Body, Mind, Spirit Magazine

Serving on a Ten Day Course

By Ryanshelton7 @LivingVipassana

I have half packed my bag. I have ticked off my ‘to do’ list, leaving only this post to do before I set off on another Vipassana adventure, my first on Living Vipassana.

Tomorrow I shall be serving at Dhamma Dipa, the main center in the U.K, about four hours from where I live in London. I have no idea who I will be serving with, what I will be doing or how I will find it.

The first time I served I ran away. It was six months after I sat my first course. A combination of external factors contributed, but principally because I was unable to be equanimous. I remember how my mind could not settle, it would not allow me the possibility that the negative feelings and thoughts I was having could change. I was not able to objectify my emotions nor my unsettled mind. I did not see it as an opportunity to practice Vipassana, I allowed my aversion to everything I was experiencing run wild, and the craving for getting out and going back to ‘normality’ control me like a puppeteer.

Sankara City 1, Tom 0.

The last time I served, about a year and a half a go, was very different. Thanks to daily practice my life had begun to change. The misery that seemed to cloak every direction had begun to lift. I began to see my life and the choices I had differently. Whereas before serving was an escape from my life, this time I saw it not about me, but about giving something back and being able to practice and better understand Vipassana.

At one point during service a fellow server complained to me about my heavy breathing when meditating. A couple of years ago before I started practicing Vipassana I would have taken this as a challenge, and I would have most likely reacted negatively. I remember how I was able to bottle the feelings inside, take them away and examine them like a scientist. I came to the concluesion that although I need to be more aware of my breathing, that the fellow server’s decision to bring it up was not about my breathing, it was about him and his difficulty in being equanimous. I moved my seat so as not to disturb him, working hard to feel only love for him rather than hatred or resentment. It was not easy. I remember shortly after this  looking around the kitchen at my fellow servers, all of whom I had had the honor of getting to know a bit, thinking what a wonderful mixture of nationalities and backgrounds we all were, everyone focused on the job at hand of cooking for over 250 people, all brought together by Vipassana. I felt like I was home.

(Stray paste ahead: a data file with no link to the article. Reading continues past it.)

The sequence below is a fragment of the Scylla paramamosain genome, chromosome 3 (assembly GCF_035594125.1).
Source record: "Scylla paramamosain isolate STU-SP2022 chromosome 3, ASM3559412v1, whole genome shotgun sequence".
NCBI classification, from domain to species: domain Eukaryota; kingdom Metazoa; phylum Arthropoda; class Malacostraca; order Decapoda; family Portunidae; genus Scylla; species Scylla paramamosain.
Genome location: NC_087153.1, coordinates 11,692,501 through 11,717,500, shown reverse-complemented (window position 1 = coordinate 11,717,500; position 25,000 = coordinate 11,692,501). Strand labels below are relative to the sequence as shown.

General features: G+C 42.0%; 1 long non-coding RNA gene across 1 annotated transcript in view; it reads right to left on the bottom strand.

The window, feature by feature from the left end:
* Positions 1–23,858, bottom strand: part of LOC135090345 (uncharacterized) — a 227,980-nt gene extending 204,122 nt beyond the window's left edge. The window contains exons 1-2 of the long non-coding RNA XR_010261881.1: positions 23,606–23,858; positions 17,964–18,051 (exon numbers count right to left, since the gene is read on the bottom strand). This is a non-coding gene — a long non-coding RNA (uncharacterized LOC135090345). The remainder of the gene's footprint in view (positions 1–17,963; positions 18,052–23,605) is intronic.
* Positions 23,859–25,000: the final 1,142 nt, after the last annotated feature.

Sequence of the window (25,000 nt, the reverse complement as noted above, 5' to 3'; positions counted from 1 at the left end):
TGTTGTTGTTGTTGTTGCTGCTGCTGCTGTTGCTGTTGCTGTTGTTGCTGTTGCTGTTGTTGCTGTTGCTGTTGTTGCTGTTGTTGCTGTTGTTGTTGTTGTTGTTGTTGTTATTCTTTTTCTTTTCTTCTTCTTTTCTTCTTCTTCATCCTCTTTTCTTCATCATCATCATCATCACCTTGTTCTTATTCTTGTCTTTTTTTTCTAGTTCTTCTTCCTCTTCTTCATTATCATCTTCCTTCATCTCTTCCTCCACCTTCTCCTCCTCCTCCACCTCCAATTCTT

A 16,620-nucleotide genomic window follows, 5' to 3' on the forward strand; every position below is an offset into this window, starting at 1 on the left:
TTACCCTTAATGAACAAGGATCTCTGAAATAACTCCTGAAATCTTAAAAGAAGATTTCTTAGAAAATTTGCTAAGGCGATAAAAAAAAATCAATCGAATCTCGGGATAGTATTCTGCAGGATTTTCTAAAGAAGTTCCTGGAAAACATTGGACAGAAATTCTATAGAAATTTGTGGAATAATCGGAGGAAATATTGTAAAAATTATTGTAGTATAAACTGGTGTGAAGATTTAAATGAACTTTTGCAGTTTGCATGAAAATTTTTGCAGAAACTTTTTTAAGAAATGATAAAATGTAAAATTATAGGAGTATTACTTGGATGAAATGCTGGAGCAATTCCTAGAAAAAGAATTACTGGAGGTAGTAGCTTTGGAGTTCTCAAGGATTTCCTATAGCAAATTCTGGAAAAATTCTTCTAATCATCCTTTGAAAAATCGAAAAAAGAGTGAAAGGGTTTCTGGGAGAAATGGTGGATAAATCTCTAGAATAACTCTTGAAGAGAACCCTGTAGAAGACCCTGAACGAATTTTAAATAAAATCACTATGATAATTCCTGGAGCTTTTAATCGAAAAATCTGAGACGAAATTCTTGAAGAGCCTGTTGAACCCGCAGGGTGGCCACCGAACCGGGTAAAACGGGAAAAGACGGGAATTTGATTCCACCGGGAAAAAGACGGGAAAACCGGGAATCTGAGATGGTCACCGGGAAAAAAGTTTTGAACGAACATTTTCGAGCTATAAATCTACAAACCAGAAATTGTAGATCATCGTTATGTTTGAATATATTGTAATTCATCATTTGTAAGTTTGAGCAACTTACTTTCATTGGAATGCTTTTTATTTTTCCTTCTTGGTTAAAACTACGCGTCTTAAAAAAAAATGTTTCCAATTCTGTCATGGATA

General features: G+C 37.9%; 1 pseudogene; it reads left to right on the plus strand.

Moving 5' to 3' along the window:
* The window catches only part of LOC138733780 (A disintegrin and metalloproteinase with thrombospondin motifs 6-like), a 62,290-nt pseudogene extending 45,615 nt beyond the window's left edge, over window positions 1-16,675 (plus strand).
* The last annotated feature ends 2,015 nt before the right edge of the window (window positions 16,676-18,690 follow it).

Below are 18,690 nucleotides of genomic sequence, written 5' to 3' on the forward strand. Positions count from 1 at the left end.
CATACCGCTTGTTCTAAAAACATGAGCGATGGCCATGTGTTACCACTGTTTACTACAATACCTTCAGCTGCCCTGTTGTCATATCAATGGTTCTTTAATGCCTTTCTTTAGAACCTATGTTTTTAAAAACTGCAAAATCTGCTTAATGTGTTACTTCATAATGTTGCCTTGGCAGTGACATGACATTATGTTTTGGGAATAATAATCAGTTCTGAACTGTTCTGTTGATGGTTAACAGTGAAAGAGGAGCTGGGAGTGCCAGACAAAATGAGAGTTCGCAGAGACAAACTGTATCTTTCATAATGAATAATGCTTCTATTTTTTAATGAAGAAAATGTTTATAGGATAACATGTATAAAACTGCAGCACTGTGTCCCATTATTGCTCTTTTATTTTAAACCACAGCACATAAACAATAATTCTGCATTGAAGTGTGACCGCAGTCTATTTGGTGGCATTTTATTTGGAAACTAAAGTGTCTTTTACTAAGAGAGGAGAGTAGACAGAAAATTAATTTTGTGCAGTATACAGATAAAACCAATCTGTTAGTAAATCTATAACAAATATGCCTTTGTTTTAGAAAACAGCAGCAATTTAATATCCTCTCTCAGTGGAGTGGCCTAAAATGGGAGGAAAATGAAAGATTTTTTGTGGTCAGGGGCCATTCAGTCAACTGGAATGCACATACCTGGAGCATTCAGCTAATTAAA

Sankara City 1, Tom 1.

Back to the present and the new adventure I am about to begin. I have no idea who I will be serving with, what I will be doing or how I will find it. Before I go I would like to share with you as a parting gift these wise words that I hope to put into practice while serving on another ten day course:

The Buddha was once asked what real welfare is. He replied that the highest welfare is the ability to keep the balance of one’s mind in spite of all vicissitudes, the ups and downs, of life. One may face pleasant or painful situations, victory or defeat, profit or loss, good name or bad name; everyone is bound to encounter all these. But can one smile in every situation, a real smile from the heart? If one has this equanimity at the deepest level within, one had true happiness.”   S.N Goenka

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